North Carolina Local Government Information Systems Associations (NCLGISA)
October 19, 2011
Asheville, North Carolina
Notes taken by: Brittany Box, Fortalice, LLC.
· Theresa Payton, Fortalice, LLC. "Protecting Your Cyberturf"
Executive Summary: General overview of the rise and risk of Cybercrime as it relates to law enforcement officials and the citizens they are trying to protect.
Cyberterrorists & Cybercriminals Are in Our Community Cookie Jar…How to Avoid Getting Left with the Crumbs
· Question: How can we properly raise awareness on a citizen level? Proper funding, resources, etc. for IT?
· 1/3 of the room has seen an increase in cybercrime and fraud in their industry
· role you play in the community
o Serious and complex
o People are ground zero- building the culture to know when things don't seem right
Serious and Complex
o Security focus has evolved
o Current reality: You are compromised and/or will be compromised
o Assume all devices you connect to are "dirty"
o Black Hat themes 2011
o paradigm shift- not because of incompetence, everyone is a target
o "This threat is increasing in scope and scale and its impact is difficult to overstate…Some of these are what we define APT, which are difficult to counter."
o Annual Threat Assessment
o Advanced: not the point of intrusion (ie. infected thumbdrive, link in an email, social engineering), advanced= how sneaky they are now
o Persistent: continues to infect and steal IP
o "Sensitive information…"-DHS, creating difficult situation for first responses
1. Govt. protection: Situational awareness
o Evolving threat vector
o ie. Robin Sage experiment, fake social media profiles, connected a few people to them, extended trust networks because of mutual connections, people were tricked, photos and geocodes leaked
o similar situations occurring within communities
o proactive research and information gathering
o citizens at risk
2. Business protection
o old-fashioned social engineering with a twist, manipulating information
o How did they get in?
o Spear phishing
o Infected hard drives, laptops, smartphones, pod slurping, man in the middle
o Checking in via Foursquare
o resumes via LinkedIn leads to discovery of 80% network infrastructure in 6 man hours via LinkedIn profiles, etc.
Who? DIfferent players on DIfferent teams?
o organized cybercrime
o state sponsored
o unscrupulous competitors
If you have credit card data or SSN info ANYWHERE on your computers then that is worth something to someone (commerce items make you a target to cybercriminals A/V catches 33% of KNOWN signatures of viruses**
bad guys can run their own code against antivirus so as to not be detected
Businesses are not prepared 87% of breaches were preventable, 60% # of incidents that resulted from ignoring a social media policy
Businesses are losing: American biz. losses due to cyber attacks hit over $1 trillion worth of IP (Infragard thinks this is actually a low estimate)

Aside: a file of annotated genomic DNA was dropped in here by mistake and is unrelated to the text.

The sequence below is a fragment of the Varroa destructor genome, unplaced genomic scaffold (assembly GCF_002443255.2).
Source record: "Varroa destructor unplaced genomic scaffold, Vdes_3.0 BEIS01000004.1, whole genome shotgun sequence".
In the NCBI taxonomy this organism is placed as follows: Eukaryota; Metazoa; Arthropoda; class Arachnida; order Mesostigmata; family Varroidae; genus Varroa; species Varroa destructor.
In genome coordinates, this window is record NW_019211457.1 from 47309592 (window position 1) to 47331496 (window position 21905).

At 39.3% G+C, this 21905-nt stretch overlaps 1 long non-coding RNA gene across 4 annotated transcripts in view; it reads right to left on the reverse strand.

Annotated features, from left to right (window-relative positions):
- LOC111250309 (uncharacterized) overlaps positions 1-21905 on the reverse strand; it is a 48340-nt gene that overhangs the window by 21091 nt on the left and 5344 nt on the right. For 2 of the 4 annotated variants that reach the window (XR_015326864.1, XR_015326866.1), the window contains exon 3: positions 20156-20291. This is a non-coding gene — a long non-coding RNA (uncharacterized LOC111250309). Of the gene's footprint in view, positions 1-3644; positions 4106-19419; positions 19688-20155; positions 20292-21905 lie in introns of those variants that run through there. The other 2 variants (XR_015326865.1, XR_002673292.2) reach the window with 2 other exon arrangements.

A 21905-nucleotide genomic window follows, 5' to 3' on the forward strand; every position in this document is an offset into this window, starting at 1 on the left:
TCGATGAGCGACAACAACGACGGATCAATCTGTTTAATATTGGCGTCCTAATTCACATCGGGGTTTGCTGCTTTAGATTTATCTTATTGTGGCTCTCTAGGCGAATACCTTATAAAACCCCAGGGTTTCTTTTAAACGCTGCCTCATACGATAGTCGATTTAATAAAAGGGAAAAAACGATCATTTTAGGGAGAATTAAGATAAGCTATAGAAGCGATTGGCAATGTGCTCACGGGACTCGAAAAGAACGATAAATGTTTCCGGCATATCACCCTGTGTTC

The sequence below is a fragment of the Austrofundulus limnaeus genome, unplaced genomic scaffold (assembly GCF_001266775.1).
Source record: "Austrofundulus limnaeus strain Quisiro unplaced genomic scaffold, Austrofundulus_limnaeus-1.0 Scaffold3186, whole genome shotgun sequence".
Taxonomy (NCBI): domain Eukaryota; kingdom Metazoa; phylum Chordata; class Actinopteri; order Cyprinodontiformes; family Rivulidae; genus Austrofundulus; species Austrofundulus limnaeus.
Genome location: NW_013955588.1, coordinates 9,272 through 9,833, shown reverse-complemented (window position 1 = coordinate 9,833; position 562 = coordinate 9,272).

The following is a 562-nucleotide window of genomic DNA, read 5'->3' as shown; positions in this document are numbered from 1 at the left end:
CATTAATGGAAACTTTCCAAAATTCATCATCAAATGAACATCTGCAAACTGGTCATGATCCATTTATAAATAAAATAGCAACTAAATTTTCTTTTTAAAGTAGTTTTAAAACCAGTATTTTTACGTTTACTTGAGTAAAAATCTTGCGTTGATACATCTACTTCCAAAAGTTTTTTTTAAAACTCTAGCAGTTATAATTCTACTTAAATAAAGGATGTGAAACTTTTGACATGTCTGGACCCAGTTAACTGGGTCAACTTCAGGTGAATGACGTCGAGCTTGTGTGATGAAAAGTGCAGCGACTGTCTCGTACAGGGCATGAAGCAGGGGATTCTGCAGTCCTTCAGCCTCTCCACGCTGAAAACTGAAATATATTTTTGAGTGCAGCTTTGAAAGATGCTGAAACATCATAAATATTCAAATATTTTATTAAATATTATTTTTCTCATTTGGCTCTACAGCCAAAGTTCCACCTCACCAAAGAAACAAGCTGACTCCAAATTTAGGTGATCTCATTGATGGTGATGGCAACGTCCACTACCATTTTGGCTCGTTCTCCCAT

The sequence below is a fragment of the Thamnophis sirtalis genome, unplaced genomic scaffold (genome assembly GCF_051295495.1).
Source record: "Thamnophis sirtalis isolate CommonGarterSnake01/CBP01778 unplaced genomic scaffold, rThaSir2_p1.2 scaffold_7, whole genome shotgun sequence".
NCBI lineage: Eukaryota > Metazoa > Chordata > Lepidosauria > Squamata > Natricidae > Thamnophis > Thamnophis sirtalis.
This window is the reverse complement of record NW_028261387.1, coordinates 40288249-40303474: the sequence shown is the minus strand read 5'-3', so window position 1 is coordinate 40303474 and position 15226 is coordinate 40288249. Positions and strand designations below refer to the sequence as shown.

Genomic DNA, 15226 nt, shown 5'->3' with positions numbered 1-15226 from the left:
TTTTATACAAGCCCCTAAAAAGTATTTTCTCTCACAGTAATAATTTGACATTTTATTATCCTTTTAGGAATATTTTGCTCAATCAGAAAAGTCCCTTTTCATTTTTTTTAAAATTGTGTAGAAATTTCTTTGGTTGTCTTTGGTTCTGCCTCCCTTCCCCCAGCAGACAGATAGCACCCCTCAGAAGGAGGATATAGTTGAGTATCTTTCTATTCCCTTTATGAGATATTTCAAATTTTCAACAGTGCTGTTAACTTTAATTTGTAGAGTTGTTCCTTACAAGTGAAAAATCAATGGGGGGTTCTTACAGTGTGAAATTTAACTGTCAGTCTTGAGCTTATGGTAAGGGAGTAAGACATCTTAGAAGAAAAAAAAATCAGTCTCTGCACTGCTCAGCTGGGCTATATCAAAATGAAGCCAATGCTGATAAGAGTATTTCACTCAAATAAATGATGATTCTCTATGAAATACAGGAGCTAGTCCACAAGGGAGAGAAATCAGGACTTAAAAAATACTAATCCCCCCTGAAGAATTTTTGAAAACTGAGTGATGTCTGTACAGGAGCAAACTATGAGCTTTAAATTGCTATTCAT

Most businesses are not aware that they are not protected from a cyberheist if their computers are infected
Banks will do their best to help stop the loss of funds but they do not have to refund the money, based on about 50 current court cases, typically rule on the side of the banks
3. Internet crimes against children
- kids are the evolving threat vector
- they are at risk
- "net generation"
- A Generation of Eve (Wall-E reference): raise security awareness within this group, keeping sensitive information confidential including their own bodies and identities
- October is Cyber Security Awareness month: How can we engage consumers/citizens from the ground up during this month?
- NC state law, cyberbullying misdemeanor
4. Consumer protection/education/awareness
· Consumer/business/govt. threats are evolving
· Money laundering scams via email
· Favorite topics for cybercriminals to include:
· Criminals themselves think that they are heroes in their village because of larger fish creating the fraud scheme
Top 10 Cybercrime hosts:
- South Korea
Building a Cool and Hip Security Culture
An informed citizen is Key to Preventing
· How can we make it easy for suspicious behavior notification (cyberbullying instance, email, etc.)
· How can we resolve these issues
· citizen and employee involvement
· scenario based training
· edutainment ie. with the S.A.F.E kids program
· Disaster recovery and business continuity
· ⁃ Stop-Think-Connect (DHS website, ACTION ITEM: get websites to attendees)
Q1: We win the argument with a risk versus reward approach, sell the scenarios, modern day breach examples, leverage these, best practices?, be focused in your requests
Q2: Typically cybercrime are considered not victimless but not necessarily a priority ($ to put cops on the street vs. cybercrime realm)-- How do we make this a priority? Don't want to "take boots off the ground", but internet crimes do create opportunity for physical world crime. Need to create internet savvy portion of our work force- ie. Cyber crime watch?- volunteer basis by community members? Demonstrate efforts' successes and adapt.
Q3: How can we encourage teens to use resources that ARE available? Peer influence- don't want to be judged in a negative way- adapt the mindset of the culture, until we can do that- encourage kids to be safer and use safe social networks ie. YourSphere, human monitors- don't have to go directly to mom and dad
Links to consider tracking:
· our website and blog J
· cccert.gov- current global threats
· sophos.com- threat information